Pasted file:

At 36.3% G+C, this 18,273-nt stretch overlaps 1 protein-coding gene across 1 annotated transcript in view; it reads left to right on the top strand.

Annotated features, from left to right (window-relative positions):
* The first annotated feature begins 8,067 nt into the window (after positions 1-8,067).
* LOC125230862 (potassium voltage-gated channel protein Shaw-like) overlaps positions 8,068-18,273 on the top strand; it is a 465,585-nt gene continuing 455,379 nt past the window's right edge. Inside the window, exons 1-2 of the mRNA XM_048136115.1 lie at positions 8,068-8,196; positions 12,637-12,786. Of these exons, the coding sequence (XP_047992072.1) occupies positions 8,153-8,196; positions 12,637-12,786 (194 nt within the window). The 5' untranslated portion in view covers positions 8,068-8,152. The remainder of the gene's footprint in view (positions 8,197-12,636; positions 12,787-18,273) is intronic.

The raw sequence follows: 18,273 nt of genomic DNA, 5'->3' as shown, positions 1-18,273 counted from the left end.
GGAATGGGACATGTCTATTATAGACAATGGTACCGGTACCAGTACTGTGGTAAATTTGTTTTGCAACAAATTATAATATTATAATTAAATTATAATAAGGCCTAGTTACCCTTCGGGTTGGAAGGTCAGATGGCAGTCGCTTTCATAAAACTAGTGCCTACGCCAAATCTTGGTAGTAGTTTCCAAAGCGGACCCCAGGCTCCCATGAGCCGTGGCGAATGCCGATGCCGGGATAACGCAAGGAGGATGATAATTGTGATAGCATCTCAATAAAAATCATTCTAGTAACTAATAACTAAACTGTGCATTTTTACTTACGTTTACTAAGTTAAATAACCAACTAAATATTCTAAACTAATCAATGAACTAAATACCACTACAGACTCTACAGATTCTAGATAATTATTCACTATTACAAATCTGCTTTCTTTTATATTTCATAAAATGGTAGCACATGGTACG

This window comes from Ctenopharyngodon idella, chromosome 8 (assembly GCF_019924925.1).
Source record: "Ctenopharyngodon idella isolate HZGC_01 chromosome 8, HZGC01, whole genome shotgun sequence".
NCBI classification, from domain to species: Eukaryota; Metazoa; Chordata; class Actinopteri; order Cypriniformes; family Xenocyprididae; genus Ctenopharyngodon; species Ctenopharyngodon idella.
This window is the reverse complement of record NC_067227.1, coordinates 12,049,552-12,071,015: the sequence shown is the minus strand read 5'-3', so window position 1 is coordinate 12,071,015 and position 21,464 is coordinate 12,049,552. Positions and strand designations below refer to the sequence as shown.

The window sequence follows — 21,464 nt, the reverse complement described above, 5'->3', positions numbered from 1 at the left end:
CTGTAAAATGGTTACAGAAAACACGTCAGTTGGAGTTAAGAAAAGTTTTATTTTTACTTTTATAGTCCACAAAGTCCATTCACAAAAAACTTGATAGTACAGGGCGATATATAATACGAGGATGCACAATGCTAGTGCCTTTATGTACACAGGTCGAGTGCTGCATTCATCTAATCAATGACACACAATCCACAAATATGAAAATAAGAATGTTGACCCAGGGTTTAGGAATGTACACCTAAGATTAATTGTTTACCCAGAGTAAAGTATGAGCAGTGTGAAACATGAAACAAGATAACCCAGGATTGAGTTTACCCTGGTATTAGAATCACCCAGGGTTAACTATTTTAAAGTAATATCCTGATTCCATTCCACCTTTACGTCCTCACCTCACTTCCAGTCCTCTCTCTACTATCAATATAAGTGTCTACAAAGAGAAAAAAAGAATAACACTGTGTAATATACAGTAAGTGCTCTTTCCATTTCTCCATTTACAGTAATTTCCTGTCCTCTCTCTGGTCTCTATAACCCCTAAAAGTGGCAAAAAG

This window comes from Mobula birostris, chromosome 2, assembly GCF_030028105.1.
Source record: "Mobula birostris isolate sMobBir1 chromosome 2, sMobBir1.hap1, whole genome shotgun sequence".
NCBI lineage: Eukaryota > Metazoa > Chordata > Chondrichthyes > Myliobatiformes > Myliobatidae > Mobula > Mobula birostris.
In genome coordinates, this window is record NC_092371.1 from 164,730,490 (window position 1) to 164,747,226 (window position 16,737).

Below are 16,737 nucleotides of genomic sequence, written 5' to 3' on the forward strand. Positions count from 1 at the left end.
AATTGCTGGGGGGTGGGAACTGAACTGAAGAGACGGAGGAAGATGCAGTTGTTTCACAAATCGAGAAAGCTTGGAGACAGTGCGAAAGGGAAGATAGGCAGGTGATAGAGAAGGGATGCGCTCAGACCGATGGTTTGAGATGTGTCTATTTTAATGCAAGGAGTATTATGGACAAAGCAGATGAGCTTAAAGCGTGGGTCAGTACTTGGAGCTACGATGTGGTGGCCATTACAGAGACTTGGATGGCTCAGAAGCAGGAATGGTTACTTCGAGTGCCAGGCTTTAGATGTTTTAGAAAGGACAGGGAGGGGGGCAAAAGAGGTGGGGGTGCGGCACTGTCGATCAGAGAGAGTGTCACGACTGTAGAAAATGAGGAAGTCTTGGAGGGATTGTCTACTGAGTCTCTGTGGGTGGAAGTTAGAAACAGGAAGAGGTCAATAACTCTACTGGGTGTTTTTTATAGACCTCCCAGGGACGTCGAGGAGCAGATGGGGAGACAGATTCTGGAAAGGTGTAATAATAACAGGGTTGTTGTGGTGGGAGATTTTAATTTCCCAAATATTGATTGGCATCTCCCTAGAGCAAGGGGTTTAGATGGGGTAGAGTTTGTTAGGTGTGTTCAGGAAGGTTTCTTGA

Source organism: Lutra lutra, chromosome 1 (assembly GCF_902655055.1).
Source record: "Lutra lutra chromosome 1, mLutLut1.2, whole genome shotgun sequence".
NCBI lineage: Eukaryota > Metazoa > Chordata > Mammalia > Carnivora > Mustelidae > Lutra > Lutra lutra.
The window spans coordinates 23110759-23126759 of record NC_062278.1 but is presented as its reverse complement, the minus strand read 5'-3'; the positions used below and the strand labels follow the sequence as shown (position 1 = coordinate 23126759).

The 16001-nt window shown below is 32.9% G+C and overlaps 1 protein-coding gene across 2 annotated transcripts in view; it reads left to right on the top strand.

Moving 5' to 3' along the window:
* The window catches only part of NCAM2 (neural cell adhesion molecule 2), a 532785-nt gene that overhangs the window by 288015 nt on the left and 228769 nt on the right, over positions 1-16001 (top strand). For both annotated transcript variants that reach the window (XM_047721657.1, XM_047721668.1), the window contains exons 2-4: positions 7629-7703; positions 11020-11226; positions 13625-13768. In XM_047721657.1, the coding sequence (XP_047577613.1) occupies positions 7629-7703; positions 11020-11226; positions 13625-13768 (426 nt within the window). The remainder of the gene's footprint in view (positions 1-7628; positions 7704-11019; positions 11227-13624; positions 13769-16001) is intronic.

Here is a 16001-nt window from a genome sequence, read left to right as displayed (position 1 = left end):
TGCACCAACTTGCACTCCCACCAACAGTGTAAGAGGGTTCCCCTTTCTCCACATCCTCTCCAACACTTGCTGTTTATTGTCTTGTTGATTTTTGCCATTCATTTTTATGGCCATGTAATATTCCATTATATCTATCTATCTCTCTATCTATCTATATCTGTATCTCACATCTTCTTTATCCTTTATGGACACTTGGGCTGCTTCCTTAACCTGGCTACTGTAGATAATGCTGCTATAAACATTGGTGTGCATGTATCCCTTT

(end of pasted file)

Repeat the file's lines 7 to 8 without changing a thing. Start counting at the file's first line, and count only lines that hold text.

This window comes from Ctenopharyngodon idella, chromosome 8 (assembly GCF_019924925.1).
Source record: "Ctenopharyngodon idella isolate HZGC_01 chromosome 8, HZGC01, whole genome shotgun sequence".